Report: Air Force Set To Roll Out B-21 Stealth Bomber This Year

Six aircraft currently in production will likely take flight quickly after rollout in 2022, an Air Force Global Strike Command official said.

A B-21 Raider artist rendering graphic. Designed to perform long range conventional and nuclear missions and to operate in tomorrow’s high end threat environment, the B-21 will be a visible and flexible component of the nuclear triad. [Courtesy: Northrop Grumman]

The U.S. Air Force has six B-21 Raider next generation stealth bombers in production that it intends to roll out this year, according to a report.

Last fall, Air Force Secretary Frank Kendall confirmed that five B-21 aircraft were already in production. The future stealth bomber is designed to carry out long-range conventional and nuclear missions and slated to hit full operations in the mid-2020s.

The first B-21 units coming off the assembly line could be in the air by the end of the year, an Air Force Global Strike Command official said Wednesday, according to Air Force Magazine.

“The B-21, going into the future, is going to be our penetrating, get inside the anti-access, area of denial, dual-capable aircraft,” Major General Jason Armagost of Air Force Global Strike Command said during the 2022 Nuclear Deterrence Summit in Arlington, Virginia, the magazine reported.  

"There are now six of those in existence," Armagost said. "The rollout will probably be some time this year. I’m not at liberty to give the likely date of that, but [it will be] quickly followed by first flight.”

The Air Force considers the B-21 program, which has been expedited by digital technology, to be a model program, Armagost said.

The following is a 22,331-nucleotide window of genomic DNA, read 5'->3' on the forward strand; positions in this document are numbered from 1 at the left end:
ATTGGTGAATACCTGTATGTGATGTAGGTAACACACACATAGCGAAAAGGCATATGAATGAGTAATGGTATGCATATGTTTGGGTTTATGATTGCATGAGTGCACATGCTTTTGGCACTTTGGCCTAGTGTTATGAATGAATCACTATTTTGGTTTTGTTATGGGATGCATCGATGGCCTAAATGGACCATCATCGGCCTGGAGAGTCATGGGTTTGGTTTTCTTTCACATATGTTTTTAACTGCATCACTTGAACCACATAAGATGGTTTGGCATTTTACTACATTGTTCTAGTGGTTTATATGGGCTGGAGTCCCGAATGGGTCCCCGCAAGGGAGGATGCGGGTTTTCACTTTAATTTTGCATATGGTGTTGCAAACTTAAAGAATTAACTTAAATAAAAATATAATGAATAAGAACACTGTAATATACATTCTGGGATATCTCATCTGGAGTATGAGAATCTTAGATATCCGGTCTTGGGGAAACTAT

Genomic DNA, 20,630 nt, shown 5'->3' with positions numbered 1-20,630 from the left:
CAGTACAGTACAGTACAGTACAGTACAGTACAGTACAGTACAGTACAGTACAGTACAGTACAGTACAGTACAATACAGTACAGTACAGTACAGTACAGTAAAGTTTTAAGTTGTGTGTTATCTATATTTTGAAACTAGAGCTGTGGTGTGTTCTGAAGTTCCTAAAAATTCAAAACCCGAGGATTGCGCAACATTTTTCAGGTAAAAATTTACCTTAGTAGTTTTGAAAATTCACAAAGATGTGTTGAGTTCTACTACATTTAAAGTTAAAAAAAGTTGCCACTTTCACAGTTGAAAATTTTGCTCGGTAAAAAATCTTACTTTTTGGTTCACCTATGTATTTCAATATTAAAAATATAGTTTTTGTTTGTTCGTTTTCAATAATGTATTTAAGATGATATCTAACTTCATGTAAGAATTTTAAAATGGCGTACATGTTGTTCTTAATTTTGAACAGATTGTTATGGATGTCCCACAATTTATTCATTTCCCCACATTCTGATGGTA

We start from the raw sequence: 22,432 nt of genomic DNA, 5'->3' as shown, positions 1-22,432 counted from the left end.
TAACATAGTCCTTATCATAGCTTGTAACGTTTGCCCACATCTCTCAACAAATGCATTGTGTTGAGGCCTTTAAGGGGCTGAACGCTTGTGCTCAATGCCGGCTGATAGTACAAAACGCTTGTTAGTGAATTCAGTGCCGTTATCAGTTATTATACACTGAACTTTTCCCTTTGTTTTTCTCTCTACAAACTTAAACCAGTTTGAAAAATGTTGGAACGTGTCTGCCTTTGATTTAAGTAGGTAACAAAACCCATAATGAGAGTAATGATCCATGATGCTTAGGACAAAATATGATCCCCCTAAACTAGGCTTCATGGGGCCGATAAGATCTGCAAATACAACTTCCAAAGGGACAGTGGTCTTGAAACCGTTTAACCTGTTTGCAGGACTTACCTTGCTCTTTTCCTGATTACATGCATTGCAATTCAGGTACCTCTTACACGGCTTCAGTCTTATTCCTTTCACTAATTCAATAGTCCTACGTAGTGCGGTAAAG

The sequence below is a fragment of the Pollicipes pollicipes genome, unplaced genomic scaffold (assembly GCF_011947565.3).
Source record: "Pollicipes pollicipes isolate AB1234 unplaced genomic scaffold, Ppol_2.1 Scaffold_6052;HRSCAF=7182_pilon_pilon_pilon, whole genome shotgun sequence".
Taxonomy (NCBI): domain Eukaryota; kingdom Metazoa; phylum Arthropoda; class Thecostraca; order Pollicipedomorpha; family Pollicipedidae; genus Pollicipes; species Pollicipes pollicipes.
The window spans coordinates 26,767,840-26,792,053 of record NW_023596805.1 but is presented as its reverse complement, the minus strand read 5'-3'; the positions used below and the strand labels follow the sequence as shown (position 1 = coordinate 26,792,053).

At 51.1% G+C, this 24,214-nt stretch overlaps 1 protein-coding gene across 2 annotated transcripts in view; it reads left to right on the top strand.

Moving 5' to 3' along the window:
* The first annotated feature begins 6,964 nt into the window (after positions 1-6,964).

“We are capitalizing on the revolution in digital—models-based systems engineering, open mission systems architecture software,” he said. 

The aircraft's fuel control system, for example, has been validated through models-based systems engineering, Armagost said. "And they actually built a fuel systems model and tested the software, and the software is ready to go," he said, according to the magazine.

The B-21 Raider, along with B-52s, will form a two-bomber fleet that will incrementally replace the aging fleet of B-1 Lancer and the B-2 Spirit bombers.

The Air Force has said it intends to purchase at least 100 aircraft it says will form the backbone of the service’s bomber force, with an average unit procurement cost of $639 million each.

Last year, the Air Force announced the B-21 Raider will be headed to Edwards Air Force Base, California, where the 420th Flight Test Squadron will plan, test, analyze, and report all ground and flight testing.

The first operational B-21 Raider unit will be located at Ellsworth Air Force Base, South Dakota—the training grounds of the B-17 Flying Fortresses in 1942. 

Kimberly is managing editor of FLYING Digital.

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